On the witness stand Friday, Dr. Jeffrey Smith, an associate professor of emergency medicine at George Washington University, added a new layer of jargon to the ever technical Robert Wone murder cover-up trial: “pulseless electrical activity,” aka PEA.

Explaining that PEA is the electrical activity still present “in a dying heart” after a patient no longer has a pulse, Dr. Smith attempted to put a time stamp on Wone’s death, citing autopsy reports and other medical records, as well as prior case testimony.

Prosecutors have alleged that Wone was killed at least 17 minutes before defendant Victor Zaborsky placed a 911 call at 11:49 p.m., giving him and co-defendants Joseph Price and Dylan Ward ample time to get rid of evidence and concoct a story. Price, Ward and Zaborsky are charged with conspiracy and obstruction of justice in connection to the mysterious death of their friend Wone, a D.C. attorney who was staying the night in the three housemates’ guest room on Aug. 2, 2006, when he was fatally stabbed. Price also faces charges of evidence tampering.

Testifying for the defense, Smith pointed out, however, that when Wone was loaded into the ambulance that night and hooked up to a cardiac monitor at 11:59 p.m. his body still showed signs of the electrical activity.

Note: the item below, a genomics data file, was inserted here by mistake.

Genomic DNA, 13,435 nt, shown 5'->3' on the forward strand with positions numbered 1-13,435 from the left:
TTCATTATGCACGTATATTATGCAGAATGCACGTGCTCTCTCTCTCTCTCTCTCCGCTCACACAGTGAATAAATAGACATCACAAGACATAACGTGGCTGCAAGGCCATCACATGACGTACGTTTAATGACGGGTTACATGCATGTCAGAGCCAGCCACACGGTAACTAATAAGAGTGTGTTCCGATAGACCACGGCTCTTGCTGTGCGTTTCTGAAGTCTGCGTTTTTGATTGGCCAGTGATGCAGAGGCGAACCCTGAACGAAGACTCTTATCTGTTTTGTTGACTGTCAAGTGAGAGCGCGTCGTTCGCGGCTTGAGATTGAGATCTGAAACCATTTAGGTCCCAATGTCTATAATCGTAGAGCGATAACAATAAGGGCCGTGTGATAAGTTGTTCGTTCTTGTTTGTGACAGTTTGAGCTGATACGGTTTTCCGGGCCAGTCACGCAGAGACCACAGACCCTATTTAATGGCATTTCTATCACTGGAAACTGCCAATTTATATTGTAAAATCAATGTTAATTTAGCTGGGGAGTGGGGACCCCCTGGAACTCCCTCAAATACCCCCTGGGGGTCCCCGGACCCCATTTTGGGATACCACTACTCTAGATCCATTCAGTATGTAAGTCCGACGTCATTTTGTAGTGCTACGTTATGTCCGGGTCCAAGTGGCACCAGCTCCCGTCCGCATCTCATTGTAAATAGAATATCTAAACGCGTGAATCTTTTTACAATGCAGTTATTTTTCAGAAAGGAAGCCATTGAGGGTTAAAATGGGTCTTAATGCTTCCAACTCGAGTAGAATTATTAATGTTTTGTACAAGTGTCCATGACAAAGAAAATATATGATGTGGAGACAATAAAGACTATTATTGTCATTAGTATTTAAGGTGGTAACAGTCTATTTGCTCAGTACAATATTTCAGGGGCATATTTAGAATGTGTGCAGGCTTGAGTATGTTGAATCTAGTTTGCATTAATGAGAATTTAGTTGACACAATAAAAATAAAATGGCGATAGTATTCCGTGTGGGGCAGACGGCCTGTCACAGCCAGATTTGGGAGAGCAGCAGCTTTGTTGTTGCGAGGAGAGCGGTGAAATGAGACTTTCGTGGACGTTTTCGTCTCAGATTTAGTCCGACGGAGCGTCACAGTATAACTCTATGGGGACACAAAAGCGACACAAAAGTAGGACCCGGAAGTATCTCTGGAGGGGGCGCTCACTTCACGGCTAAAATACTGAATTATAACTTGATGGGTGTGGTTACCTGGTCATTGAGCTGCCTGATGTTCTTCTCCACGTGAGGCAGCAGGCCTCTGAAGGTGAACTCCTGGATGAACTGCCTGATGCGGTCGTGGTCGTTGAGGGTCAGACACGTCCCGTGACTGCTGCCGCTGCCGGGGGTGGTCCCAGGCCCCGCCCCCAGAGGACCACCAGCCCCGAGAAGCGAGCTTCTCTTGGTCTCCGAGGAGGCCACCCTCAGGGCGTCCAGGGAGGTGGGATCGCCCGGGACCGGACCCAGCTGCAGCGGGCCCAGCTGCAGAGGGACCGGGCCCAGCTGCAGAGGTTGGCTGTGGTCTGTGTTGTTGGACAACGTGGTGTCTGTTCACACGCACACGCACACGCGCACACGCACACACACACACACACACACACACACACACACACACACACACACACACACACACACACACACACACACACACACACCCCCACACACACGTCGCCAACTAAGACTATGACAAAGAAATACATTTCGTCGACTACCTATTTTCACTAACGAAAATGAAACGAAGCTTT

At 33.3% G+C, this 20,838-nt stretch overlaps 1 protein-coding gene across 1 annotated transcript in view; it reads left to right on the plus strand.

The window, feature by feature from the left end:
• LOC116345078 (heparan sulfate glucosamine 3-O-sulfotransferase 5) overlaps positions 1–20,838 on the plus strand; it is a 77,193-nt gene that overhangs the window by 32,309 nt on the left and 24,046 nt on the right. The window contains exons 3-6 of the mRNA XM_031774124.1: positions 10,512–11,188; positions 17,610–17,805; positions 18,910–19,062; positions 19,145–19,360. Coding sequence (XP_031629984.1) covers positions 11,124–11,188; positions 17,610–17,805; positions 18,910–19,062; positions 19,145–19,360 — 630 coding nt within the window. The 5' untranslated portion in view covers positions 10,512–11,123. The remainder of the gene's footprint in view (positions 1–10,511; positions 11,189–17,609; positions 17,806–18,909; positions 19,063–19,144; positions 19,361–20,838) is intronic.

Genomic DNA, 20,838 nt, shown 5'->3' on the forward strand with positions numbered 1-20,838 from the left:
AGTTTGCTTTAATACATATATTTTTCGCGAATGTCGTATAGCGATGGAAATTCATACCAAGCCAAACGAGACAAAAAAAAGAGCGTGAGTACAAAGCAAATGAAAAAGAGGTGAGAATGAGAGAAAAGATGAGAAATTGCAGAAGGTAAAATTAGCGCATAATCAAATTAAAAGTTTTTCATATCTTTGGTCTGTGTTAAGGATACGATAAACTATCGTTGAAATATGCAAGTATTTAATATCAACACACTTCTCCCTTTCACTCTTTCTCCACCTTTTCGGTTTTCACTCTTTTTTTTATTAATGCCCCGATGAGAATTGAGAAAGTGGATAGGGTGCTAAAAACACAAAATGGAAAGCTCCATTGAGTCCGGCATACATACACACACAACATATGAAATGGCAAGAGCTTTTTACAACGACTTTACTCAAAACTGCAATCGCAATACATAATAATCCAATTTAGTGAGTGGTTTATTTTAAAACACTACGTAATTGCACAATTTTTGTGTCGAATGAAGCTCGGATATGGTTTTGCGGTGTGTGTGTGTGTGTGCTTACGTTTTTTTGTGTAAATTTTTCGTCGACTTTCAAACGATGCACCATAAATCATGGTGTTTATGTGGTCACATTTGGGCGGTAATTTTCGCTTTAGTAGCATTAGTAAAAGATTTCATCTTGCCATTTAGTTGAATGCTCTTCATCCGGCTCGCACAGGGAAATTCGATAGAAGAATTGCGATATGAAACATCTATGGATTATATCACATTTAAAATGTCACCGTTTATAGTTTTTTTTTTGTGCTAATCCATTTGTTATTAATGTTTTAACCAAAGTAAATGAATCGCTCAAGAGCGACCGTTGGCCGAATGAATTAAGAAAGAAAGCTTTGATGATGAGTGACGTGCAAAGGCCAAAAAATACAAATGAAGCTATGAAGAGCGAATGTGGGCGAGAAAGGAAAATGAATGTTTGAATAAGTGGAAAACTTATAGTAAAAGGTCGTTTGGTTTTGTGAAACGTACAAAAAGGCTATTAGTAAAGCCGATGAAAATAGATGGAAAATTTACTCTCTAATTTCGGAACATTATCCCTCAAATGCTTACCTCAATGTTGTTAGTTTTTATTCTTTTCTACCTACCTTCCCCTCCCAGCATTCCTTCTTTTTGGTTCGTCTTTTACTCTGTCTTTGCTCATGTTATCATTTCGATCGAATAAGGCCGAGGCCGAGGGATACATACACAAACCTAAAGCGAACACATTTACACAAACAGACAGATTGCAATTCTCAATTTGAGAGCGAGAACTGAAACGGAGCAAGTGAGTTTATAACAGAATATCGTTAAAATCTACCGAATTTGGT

That information may be significant because Smith claims that PEA can’t last more than 12 minutes. Smith also asserted that cardiac tamponade, the state Wone’s heart went into after the stabbing, only lasts up to a minute.

That would mean Wone was killed no more than 13 minutes before he was loaded into the ambulance—not much time for the Dupont Circle trio to pull-off the elaborate murder cover-up plot they are accused of.

Both the prosecution and eventually Judge Lynn Leibovitz questioned Smith as to how he could know with certainty that PEA only lasts up to 12 minutes. “How much of a basis do you have for your twelve minute model?” Leibovitz asked “Is there anyplace where the twelve minute number is documented? “

Smith eventually seemed to relent that he couldn’t say with absolute certainty that 12 minutes was the limit : “You’re going to have to take a little bit of a leap of faith…”

Photo by Darrow Montgomery